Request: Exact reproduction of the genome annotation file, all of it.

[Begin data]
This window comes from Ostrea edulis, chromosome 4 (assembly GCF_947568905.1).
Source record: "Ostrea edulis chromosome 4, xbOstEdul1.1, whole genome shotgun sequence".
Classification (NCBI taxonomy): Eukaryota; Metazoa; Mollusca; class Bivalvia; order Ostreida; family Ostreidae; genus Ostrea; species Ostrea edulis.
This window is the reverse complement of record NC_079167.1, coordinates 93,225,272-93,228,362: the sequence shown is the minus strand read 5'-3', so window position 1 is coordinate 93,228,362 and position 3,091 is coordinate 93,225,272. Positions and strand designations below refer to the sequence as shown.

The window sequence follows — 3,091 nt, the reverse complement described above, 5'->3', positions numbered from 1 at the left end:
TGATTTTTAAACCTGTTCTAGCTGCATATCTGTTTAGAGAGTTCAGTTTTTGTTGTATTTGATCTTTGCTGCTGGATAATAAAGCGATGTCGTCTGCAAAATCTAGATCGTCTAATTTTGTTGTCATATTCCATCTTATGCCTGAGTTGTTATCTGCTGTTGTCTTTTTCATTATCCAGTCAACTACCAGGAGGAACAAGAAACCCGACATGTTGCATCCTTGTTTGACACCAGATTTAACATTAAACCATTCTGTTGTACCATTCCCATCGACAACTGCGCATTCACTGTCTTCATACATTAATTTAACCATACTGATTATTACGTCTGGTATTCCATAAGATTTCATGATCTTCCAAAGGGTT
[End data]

This window comes from Ostrea edulis, chromosome 4 (assembly GCF_947568905.1).
Source record: "Ostrea edulis chromosome 4, xbOstEdul1.1, whole genome shotgun sequence".
Classification (NCBI taxonomy): Eukaryota; Metazoa; Mollusca; class Bivalvia; order Ostreida; family Ostreidae; genus Ostrea; species Ostrea edulis.
This window is the reverse complement of record NC_079167.1, coordinates 93,225,272-93,228,362: the sequence shown is the minus strand read 5'-3', so window position 1 is coordinate 93,228,362 and position 3,091 is coordinate 93,225,272. Positions and strand designations below refer to the sequence as shown.

The window sequence follows — 3,091 nt, the reverse complement described above, 5'->3', positions numbered from 1 at the left end:
TGATTTTTAAACCTGTTCTAGCTGCATATCTGTTTAGAGAGTTCAGTTTTTGTTGTATTTGATCTTTGCTGCTGGATAATAAAGCGATGTCGTCTGCAAAATCTAGATCGTCTAATTTTGTTGTCATATTCCATCTTATGCCTGAGTTGTTATCTGCTGTTGTCTTTTTCATTATCCAGTCAACTACCAGGAGGAACAAGAAACCCGACATGTTGCATCCTTGTTTGACACCAGATTTAACATTAAACCATTCTGTTGTACCATTCCCATCGACAACTGCGCATTCACTGTCTTCATACATTAATTTAACCATACTGATTATTACGTCTGGTATTCCATAAGATTTCATGATCTTCCAAAGGGTT